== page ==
7. It was 1975 and after when claims advised by Sedgwicks in relation to a US company called Bell Asbestos started to hit the London Market. Even then, however, the vast majority of the market were unaware of the size of the asbestos problem.

II. Visit to New York

  1. In September 1979 I was fortunate to be selected as one of twelve invitees, underwriters, brokers and Corporation of Lloyd's staff, to visit New York insurance market under the auspices of the Keith Brown Foundation Fund.
  2. It was a memorable visit which I found to be of a great personal benefit in understanding the operation of the interplay between the marine and non-marine market.
  3. This was also a significant period for Lloyd's in general and the asbestos problem in particular. In 1978 Lloyd's had decided to relocate service departments to Gun Wharf at Chatham and to redevelop the 1928 building. Clearly the scene was being set for a massive increase in the number of Names and an increased volume of business to be written, the reason for which I now believe to be, at least in part, the knowledge by those at the very top of the Lloyd's hierarchy that the scale of the asbestos problem was such that it could affect the market unless new Names were drafted in to help "mop up" the losses.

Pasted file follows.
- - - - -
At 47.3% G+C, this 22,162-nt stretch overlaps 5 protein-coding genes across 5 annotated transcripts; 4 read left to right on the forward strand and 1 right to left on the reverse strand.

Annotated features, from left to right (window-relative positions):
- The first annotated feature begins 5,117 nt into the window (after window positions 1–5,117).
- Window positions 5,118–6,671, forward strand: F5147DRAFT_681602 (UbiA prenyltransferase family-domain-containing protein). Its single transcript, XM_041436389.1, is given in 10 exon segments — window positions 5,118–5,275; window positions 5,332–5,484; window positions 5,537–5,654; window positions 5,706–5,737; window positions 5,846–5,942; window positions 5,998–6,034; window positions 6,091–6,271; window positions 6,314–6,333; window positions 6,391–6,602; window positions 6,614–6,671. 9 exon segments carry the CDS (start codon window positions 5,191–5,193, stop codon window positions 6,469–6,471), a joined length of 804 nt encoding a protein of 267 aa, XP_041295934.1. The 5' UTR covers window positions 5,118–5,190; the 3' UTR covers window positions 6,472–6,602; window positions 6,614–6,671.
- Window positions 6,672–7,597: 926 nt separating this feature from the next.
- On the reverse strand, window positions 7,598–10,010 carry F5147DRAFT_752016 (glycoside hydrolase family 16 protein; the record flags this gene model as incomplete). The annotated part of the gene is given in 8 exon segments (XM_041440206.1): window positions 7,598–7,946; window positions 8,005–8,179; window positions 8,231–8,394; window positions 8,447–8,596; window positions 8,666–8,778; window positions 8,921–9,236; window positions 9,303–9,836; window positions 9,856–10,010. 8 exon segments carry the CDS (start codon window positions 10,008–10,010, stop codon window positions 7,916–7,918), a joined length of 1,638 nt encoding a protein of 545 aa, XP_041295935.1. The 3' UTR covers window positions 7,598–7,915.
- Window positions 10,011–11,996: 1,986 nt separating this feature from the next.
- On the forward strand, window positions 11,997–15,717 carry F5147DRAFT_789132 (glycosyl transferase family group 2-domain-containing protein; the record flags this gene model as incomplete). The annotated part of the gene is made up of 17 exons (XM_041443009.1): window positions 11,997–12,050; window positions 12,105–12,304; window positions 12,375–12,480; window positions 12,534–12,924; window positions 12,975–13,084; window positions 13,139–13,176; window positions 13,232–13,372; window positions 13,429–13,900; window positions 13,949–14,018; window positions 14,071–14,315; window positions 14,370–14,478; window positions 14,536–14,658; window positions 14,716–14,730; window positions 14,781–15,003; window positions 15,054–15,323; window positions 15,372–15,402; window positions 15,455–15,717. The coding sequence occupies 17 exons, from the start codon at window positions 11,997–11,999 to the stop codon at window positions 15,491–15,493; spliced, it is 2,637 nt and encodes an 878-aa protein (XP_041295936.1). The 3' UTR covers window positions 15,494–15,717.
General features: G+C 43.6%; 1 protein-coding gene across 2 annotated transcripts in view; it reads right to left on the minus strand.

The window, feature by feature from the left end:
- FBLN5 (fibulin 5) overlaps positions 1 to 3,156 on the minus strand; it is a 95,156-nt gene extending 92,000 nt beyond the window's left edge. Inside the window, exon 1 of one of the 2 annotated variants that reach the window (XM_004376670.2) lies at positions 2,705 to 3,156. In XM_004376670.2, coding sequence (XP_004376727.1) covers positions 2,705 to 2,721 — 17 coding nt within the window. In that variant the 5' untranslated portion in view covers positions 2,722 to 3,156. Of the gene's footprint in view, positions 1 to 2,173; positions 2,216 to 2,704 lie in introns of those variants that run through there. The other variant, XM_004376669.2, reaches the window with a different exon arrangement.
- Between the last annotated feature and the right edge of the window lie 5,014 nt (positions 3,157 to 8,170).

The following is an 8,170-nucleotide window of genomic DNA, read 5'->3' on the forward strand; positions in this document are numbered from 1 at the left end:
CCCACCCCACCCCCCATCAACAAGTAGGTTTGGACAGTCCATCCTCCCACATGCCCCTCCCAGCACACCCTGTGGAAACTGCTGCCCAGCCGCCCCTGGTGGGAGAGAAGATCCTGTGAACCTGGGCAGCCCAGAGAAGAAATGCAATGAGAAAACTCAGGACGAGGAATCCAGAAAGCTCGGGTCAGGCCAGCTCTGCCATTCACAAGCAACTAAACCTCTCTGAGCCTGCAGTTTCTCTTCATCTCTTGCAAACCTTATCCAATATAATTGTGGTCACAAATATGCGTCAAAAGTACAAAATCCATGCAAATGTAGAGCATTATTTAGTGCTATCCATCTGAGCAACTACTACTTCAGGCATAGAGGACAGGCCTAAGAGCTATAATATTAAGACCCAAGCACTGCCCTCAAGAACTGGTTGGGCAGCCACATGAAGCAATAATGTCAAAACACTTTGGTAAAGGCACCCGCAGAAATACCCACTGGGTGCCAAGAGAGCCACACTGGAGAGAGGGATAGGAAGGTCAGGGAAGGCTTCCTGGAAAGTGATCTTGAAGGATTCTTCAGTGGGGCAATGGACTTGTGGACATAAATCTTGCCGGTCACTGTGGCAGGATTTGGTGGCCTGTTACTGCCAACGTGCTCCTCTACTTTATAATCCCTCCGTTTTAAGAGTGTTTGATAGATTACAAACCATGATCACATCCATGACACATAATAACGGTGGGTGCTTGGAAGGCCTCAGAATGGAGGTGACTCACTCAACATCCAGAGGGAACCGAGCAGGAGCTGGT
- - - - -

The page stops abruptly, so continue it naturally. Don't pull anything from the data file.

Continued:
4. Also in 1978, there loomed from America a potential disaster scenario of asbestos liability springing from various US Courts where cases were being filed and judgments given. In particular, judgment was given in the case of INA -v- Forty-Eight Insulators Inc. which held that liability in relation to asbestos risks arises on an exposure basis. In the same year, the cases of Eagle Picher Inc -v - Liberty Mutual Insurance Co. which eventually held in favor of the manifestation theory and Keene Corporation -v- INA which decided that the insured could collect on both an exposure and manifestation basis i.e. the "tripple trigger" were filed. The latter judgment could cause Lloyd's insolvency by itself.
  5. In April 1978, an article on asbestos exposure by J. A. Califano jnr, Secretary of Health, Education and Welfare of the United States reported that 67,000 people each year would die from exposure to asbestos products during the rest of the 20th Century. The article stated that it was known that between 8,000,000 and 11,000,000 workers had been exposed to asbestos in the United States since the beginning of World War II and of this group 4.5M had worked with asbestos-contained insulation materials in shipyards. Most of the shipyard workers had been exposed to asbestos and it was estimated by the United States Government that one third of all those heavily exposed to asbestos had died or were likely to die of asbestos-related diseases. The US Government also instructed the US Surgeon-General to send an advisory letter to all 400,000 physicians in the USA describing the health risk posed by asbestos.